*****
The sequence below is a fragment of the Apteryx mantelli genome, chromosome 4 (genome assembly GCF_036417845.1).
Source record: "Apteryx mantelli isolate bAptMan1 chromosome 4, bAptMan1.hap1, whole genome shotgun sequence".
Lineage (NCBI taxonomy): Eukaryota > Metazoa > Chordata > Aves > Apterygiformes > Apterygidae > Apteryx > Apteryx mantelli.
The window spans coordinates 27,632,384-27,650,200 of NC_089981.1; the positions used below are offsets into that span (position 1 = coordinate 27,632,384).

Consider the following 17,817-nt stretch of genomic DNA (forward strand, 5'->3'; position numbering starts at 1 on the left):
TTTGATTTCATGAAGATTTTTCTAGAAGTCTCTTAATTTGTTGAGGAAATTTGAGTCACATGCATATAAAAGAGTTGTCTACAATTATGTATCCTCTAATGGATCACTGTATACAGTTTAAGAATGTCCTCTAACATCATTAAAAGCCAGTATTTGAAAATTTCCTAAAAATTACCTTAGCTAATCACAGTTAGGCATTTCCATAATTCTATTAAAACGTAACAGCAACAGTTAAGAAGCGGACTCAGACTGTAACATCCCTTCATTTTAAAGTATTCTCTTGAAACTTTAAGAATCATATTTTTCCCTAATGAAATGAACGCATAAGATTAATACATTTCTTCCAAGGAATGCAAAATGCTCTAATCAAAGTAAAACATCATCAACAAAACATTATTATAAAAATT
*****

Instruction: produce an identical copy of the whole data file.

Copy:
The sequence below is a fragment of the Apteryx mantelli genome, chromosome 4 (genome assembly GCF_036417845.1).
Source record: "Apteryx mantelli isolate bAptMan1 chromosome 4, bAptMan1.hap1, whole genome shotgun sequence".
Lineage (NCBI taxonomy): Eukaryota > Metazoa > Chordata > Aves > Apterygiformes > Apterygidae > Apteryx > Apteryx mantelli.
The window spans coordinates 27,632,384-27,650,200 of NC_089981.1; the positions used below are offsets into that span (position 1 = coordinate 27,632,384).

Consider the following 17,817-nt stretch of genomic DNA (forward strand, 5'->3'; position numbering starts at 1 on the left):
TTTGATTTCATGAAGATTTTTCTAGAAGTCTCTTAATTTGTTGAGGAAATTTGAGTCACATGCATATAAAAGAGTTGTCTACAATTATGTATCCTCTAATGGATCACTGTATACAGTTTAAGAATGTCCTCTAACATCATTAAAAGCCAGTATTTGAAAATTTCCTAAAAATTACCTTAGCTAATCACAGTTAGGCATTTCCATAATTCTATTAAAACGTAACAGCAACAGTTAAGAAGCGGACTCAGACTGTAACATCCCTTCATTTTAAAGTATTCTCTTGAAACTTTAAGAATCATATTTTTCCCTAATGAAATGAACGCATAAGATTAATACATTTCTTCCAAGGAATGCAAAATGCTCTAATCAAAGTAAAACATCATCAACAAAACATTATTATAAAAATT